On 25 July 2013, the Court held that a broker was contractually justified in closing out a client’s cross currency positions following a steep drop in Japanese Yen in 2011. The only duty of care owed by the broker was a duty to act rationally.

The facts

This case concerns a claim for money due on account between the Claimant (a foreign exchange broker, Marex) and the Defendants (Creative Finance Limited and Cosmorex Limited). The Japanese Yen rate dropped steeply following the tsunami and earthquake that struck Japan on 11 March 2011.

The Claimant closed out NZDJPY and EURJPY positions on behalf of the Defendants at the best price achievable. The Claimant then debited the Defendants sums converted to US dollars to reflect the average cost of the close out transactions plus a mark up profit of USD 2.7 million. This resulted in a negative balance across the Defendants account of USD 7.9 million which is the sum sued for, plus interest.

The Defendants allege that the manner in which the positions were closed out was irrational or negligent. They allege that the only rational way of closing out the position would be to sell the entire positions to a market maker at a “risk transfer price” which would have left them with a profit (in respect of which they brought a Counterclaim).

The Claimant accepted a duty to act rationally, but denied that it acted in breach of this duty. The Claimant also contends that it has a contractual right to charge a profit on close-out transactions of such a size. The Defendants state that the Claimant did not act rationally and in any event, was under a more stringent duty, to exercise reasonable care. They also contend that the Claimant had no right to charge a profit.


The Claimant accepted that they owed a duty not to act irrationally, capriciously or perversely in light of the Court of Appeal decision in Socimer International Bank Ltd v Standard Bank London Ltd [2008] 1 Lloyd’s Rep 558. In this case the relevant clause provided:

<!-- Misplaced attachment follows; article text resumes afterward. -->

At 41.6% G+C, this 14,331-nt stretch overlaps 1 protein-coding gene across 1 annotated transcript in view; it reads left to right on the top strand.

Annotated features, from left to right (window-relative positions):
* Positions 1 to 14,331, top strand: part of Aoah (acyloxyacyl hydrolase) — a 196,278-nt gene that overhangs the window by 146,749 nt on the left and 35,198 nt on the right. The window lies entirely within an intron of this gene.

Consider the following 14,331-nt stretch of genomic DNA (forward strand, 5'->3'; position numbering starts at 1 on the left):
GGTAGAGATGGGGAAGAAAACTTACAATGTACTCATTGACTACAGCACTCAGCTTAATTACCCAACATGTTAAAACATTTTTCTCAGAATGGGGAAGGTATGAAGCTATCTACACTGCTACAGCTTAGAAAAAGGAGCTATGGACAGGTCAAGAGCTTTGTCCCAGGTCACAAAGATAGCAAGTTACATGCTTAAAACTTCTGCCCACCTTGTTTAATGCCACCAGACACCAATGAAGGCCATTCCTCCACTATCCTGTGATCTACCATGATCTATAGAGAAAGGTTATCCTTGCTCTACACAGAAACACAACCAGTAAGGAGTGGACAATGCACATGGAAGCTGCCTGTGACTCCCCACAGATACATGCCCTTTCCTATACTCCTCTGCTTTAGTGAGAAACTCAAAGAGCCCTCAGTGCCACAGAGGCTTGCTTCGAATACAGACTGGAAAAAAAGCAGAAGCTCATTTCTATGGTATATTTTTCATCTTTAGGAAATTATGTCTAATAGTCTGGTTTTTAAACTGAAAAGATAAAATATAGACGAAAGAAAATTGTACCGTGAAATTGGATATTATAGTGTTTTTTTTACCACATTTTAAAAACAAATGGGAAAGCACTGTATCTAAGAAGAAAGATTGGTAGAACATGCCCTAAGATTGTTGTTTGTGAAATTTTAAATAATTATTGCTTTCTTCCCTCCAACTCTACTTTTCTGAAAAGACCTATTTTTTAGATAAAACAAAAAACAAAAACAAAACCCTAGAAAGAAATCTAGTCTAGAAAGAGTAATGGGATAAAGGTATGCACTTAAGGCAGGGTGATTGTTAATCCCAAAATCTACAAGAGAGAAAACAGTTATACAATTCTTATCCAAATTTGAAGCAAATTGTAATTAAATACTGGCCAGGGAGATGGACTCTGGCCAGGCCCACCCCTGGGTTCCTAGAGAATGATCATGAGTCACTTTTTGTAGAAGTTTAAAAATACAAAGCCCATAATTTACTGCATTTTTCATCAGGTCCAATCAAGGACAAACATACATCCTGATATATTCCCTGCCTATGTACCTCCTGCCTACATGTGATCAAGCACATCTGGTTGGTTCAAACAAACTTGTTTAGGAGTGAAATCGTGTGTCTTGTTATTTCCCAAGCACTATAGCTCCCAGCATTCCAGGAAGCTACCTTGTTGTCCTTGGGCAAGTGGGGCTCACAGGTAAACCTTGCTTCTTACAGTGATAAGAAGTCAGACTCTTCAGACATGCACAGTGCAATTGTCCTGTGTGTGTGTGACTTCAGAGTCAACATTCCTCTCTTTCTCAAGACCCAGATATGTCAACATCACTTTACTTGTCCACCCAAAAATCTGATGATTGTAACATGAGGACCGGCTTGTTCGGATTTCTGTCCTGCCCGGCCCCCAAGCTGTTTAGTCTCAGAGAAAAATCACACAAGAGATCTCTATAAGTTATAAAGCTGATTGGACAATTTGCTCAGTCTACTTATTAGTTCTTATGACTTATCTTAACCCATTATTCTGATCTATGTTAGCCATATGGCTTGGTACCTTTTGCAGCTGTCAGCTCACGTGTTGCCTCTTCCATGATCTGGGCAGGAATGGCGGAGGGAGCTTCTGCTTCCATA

“The Seller may in its sole and absolute discretion sell the Designated Assets at such time, in such manner and at such price as it deems reasonable and appropriate. The value of any Designated Assets liquidated or retained and any losses expenses or costs arising as a result of the termination or sale of the Designated Assets shall be determined on the date of determination by Seller.”

The claimant in Socimer claimed that there was an implied term to act with reasonable care in carrying out the above valuation. The Court of Appeal held that no such term was to be implied into the agreement. The only duty was a duty to act rationally, that is to say, “a duty not to exercise the power arbitrarily, capriciously, or perversely”.

Duty of care

The Court did not accept the Defendants’ submissions. A tortious duty of care is at odds with the Claimant’s wide ranging contractual right to protect its interests by closing out the Defendants’ positions. The Claimant did not have to close out, but chose to do so for its own protection and benefit, and not out of any duty owed to the Defendants.

In addition, the Court agreed with the view held in Euroption Strategic Fund Ltd v Skandinaviska Enskilda Banken AB [2012] EHWC 584 (Comm) that once the case for an implied statutory or contractual term fails, there is no room for a tortious duty of care.

As such, the Court held that the only duty was to act rationally.

Duty to act rationally

Mr Justice Field held that, one of the essential differences between a duty to act rationally and a duty to take reasonable care is that when the Court considers rationality the decision is focused on the decision maker, whereas a duty of reasonable care involves the Court making its own judgment on the basis of objective criteria. The Claimant had a very wide discretion as to when and how the Defendants’ positions would be closed out. Its purpose was to protect the Claimant’s own position.

The object of the close-out is to closeout the client’s entire position at the best price possible and as quickly as possible.

Although the Court saw downsides in the strategy for closing out, the strategy was not arbitrary, capricious or perverse.